In order to “save us,” they have to hurt us. That’s the excuse they will use.
It’s a Catch-22 event that they created, and I believe they created it with a purpose. But let’s imagine for a moment that the Fed has the best interests of the economy at heart; would a pivot back to QE change anything?
Not in the long run. Rising inflation is going to crush what’s left of the system anyway. Supply chain problems will only get worse as costs rise. To return to stimulus would indeed put a target on the central bankers. It’s better for them to pretend as if they are trying to fix the problem rather than continue with policies that everyone knows are draining bank accounts.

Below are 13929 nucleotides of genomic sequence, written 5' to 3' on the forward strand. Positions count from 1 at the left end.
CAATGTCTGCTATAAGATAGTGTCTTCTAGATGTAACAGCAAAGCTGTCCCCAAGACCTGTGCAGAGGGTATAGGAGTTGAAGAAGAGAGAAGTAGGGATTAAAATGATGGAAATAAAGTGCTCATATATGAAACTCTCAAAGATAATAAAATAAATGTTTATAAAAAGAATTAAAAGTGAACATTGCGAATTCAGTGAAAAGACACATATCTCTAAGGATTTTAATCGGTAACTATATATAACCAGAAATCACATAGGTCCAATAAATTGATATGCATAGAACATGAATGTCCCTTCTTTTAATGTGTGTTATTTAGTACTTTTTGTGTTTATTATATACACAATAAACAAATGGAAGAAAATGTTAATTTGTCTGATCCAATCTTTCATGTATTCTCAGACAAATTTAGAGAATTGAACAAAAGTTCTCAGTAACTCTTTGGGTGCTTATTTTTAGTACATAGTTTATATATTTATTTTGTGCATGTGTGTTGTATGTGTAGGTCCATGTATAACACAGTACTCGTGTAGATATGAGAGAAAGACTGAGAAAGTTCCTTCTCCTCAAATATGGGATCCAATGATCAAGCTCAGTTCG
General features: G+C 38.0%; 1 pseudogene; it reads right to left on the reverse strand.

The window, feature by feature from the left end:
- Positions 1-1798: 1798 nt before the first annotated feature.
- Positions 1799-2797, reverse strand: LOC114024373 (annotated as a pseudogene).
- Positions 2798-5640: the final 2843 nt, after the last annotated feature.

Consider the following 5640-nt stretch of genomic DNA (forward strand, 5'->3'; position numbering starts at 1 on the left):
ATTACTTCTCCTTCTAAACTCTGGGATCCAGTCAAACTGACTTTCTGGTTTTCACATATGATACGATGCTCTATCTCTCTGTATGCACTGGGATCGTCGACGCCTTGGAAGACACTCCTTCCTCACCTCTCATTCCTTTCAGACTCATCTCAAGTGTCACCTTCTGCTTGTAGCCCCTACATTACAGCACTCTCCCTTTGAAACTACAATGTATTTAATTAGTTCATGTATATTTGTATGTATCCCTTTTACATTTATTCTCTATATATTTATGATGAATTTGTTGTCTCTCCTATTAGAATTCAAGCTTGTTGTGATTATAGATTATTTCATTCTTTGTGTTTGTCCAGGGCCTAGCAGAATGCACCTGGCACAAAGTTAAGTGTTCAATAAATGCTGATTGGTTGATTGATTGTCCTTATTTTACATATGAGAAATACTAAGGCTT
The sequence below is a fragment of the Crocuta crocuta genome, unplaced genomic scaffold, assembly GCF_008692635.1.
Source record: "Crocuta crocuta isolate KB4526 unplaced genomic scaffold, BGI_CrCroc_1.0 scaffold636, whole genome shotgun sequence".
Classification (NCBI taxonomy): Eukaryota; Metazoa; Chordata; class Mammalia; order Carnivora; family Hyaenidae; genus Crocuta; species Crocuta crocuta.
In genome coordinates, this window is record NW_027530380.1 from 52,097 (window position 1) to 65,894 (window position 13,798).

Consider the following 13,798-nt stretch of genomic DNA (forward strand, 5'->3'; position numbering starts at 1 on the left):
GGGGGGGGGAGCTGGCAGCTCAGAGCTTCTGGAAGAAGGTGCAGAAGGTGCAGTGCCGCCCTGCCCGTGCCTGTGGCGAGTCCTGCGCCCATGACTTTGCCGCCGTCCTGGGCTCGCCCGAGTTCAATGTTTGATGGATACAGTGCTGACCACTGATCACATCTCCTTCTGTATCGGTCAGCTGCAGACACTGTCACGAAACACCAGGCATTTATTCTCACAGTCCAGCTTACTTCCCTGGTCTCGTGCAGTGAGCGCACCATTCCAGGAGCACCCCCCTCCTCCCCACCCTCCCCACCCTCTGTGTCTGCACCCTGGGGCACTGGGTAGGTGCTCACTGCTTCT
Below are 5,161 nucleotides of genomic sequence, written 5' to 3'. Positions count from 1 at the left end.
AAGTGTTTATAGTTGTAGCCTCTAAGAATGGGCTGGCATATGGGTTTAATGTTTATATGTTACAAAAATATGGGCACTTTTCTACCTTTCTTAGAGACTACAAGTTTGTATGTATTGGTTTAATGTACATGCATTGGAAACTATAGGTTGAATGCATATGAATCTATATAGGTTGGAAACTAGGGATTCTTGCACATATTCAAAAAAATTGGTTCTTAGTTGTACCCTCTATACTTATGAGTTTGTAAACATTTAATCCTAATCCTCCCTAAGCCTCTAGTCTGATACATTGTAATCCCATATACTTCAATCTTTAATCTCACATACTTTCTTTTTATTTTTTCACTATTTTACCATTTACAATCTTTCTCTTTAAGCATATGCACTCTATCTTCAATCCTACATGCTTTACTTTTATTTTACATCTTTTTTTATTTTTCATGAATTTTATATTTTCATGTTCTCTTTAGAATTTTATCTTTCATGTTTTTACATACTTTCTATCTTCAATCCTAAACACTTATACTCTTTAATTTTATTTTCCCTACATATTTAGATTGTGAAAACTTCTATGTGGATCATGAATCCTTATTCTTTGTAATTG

Stocks saw a rebound this past week for one reason and one reason only – rumors of a Fed pivot were spread and investors are hoping for a stop to rate hikes or a glorious return to stimulus measures.
It’s not going to happen.
Will the Fed stop rate hikes? Sure, probably when the Fed funds rate is at 4%. Will that mean a reversal is on the horizon? No, it won’t. And it won’t mean that the Fed is done with rate hikes. They could start hiking again a few months down the road as price inflation persists.
Will the Fed return to QE? I see no reason why they would. Again, they are fully aware of the damage they have done with the QE bubble and the popping of that bubble. They would not have hiked rates in the first place unless they wanted a crash.
Consider this: What if the goal of the Fed is the destruction of the middle class?
What if they are using the false hopes of retail investors in a return to QE?